Florida law allows you to lower what you pay in alimony each month, increase your alimony payments, or terminate alimony payments altogether. A recent Florida case is an interesting example why alimony modification is a hot issue.
Florida Alimony Modification
There are a few reasons why alimony can be modified. Dramatic changes in health, inability to go back to work (due to disability, injury, etc.), substantial raise in pay, big gifts or lottery winnings, loss of job, and of course, retirement are the major forces behind alimony modification.
I’ve written about alimony modification before. In Florida, to modify alimony, the payor has to show three fundamental things: a substantial change in circumstances, the change was not contemplated at the time of the final judgment of dissolution, and that the change is sufficient, material, involuntary and permanent in nature.
The Supreme Court of Florida has addressed the impact of retirement on support obligations in Florida. To determine whether a voluntary retirement is reasonable, courts must consider, in part, the payor’s age, health, and motivation for retirement, the type of work, and the age at which others engaged in that line of work normally retire.
In Florida there’s been a debate about whether these reasons for modifying alimony have to be “unanticipated” or can they be reasons everyone knew about. That dispute was recently settled here.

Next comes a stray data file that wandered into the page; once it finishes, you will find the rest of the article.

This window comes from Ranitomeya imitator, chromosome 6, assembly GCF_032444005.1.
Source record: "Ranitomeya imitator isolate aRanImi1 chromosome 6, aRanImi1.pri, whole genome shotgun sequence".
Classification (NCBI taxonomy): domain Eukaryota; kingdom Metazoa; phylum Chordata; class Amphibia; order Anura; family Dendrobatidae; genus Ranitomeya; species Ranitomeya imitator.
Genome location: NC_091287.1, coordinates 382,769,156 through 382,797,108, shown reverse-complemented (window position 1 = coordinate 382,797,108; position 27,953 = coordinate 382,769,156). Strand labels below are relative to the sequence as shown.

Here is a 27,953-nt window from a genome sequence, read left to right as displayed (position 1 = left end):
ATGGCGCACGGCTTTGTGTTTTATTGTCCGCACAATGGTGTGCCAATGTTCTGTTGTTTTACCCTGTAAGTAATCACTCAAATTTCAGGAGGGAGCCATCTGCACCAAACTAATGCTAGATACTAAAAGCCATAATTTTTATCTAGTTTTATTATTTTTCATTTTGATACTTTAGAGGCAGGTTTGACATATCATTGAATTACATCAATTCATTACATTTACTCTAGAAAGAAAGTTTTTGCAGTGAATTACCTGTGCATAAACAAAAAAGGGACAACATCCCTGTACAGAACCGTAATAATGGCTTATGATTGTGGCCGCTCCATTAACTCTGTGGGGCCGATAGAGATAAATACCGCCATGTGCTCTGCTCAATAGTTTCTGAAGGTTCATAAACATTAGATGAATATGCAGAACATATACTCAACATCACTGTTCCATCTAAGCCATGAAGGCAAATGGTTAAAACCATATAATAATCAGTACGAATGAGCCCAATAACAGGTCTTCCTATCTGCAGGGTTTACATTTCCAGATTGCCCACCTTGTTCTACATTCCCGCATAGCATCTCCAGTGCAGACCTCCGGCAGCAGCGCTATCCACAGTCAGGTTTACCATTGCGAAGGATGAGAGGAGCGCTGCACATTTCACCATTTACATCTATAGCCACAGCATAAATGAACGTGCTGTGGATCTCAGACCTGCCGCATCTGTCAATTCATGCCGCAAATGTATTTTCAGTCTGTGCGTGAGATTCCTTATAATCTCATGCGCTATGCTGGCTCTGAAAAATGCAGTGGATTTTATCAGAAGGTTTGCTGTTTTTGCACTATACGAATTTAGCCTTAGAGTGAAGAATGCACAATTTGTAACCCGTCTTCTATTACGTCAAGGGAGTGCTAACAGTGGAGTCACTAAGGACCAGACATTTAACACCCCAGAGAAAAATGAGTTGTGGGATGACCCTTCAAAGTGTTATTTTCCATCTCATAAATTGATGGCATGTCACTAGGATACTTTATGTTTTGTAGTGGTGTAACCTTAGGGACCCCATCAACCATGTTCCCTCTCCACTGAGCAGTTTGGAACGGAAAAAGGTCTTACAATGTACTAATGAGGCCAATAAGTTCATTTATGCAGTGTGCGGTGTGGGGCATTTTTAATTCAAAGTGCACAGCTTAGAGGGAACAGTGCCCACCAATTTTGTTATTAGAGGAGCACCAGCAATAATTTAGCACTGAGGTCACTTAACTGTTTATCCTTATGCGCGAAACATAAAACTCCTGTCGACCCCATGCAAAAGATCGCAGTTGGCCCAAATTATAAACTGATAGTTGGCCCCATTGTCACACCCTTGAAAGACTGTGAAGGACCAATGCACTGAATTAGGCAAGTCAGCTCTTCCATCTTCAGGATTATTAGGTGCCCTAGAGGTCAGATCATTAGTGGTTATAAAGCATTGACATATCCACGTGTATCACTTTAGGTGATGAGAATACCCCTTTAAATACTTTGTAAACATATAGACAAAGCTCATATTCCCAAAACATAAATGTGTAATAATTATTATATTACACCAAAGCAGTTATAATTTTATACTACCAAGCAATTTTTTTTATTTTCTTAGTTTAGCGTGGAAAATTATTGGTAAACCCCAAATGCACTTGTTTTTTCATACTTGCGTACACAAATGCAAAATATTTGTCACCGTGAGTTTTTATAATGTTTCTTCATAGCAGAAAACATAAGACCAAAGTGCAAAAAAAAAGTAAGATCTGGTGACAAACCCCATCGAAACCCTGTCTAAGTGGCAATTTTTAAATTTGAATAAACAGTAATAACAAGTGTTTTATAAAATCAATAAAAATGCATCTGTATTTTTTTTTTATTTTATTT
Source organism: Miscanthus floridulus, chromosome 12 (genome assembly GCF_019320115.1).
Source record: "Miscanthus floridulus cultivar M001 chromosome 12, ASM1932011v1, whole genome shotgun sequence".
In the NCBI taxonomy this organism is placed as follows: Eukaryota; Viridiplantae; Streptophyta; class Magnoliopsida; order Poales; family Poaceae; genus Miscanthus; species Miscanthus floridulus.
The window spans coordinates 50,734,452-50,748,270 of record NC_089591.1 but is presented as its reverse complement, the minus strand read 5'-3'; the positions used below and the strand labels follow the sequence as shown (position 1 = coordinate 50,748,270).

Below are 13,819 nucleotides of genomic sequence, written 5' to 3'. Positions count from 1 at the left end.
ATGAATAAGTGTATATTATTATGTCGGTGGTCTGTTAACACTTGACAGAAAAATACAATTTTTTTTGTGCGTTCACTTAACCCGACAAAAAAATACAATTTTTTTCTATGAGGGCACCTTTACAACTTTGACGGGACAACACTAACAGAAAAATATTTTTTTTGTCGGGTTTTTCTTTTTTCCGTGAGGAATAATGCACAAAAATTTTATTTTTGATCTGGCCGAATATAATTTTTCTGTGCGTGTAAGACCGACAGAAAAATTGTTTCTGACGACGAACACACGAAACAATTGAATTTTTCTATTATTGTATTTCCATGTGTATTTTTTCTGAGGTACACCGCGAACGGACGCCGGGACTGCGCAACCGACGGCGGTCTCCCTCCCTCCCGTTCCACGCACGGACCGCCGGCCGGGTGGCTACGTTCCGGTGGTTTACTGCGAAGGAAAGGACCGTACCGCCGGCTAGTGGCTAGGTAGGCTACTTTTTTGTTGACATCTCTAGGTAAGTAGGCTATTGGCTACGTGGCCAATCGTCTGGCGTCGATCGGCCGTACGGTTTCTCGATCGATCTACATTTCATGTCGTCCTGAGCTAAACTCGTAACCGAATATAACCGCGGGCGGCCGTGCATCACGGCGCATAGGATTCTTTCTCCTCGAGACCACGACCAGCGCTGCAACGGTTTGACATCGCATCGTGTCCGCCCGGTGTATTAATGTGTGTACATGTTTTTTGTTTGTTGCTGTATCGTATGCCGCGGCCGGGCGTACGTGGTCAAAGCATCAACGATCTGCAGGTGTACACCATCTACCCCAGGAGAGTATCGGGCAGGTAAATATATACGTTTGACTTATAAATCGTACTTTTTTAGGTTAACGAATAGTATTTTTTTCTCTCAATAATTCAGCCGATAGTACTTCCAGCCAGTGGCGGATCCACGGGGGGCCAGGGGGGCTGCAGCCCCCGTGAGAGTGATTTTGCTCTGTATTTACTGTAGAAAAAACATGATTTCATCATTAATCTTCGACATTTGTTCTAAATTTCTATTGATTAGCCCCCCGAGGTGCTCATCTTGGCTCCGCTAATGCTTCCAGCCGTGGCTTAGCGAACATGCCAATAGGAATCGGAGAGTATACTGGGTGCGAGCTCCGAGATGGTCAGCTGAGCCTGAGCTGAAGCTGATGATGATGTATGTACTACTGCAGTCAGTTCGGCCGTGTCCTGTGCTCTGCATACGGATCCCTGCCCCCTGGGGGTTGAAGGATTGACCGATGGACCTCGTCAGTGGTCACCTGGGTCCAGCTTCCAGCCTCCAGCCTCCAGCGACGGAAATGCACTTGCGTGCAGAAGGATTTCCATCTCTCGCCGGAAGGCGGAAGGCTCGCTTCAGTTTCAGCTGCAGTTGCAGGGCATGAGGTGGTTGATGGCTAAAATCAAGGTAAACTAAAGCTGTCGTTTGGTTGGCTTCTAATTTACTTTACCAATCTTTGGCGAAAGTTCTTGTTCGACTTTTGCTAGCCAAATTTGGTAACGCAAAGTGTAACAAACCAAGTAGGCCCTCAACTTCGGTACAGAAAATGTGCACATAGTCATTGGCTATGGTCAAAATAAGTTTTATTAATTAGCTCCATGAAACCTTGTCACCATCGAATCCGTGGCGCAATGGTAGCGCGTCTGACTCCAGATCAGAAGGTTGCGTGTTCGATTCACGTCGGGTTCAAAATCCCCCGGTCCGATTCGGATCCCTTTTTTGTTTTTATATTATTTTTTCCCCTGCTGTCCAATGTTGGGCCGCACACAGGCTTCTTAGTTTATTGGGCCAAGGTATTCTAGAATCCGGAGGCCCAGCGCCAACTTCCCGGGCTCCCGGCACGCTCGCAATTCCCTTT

In a recent Florida case, the trial judge and the spouses did not take into consideration the eventual income that the former wife would receive from her retirement and annuity accounts without penalty, once she reached retirement age when they drafted their settlement agreement more than 10 years ago.
Her former husband asked the court for an alimony modification – even though he had not retired and had the ability to pay the required alimony – because the former wife’s retirement accounts had appreciated, and she had reached the age of 59 ½, so she could take distributions without penalty.
The family court judge agreed to grant an alimony modification, and the former wife appealed. The former wife argued that her ability to access the retirement accounts without penalty was not an unanticipated change in circumstances, and alimony may not be modified in Florida for anticipated changes in circumstances.
The appellate court, agreed with the former husband, and sustained the alimony modification. Given that their agreement was silent as to what would happen once the former wife could access the funds in retirement accounts, the retirement accounts had not been taken into consideration to determine the former wife’s income.
The appellate decision is here.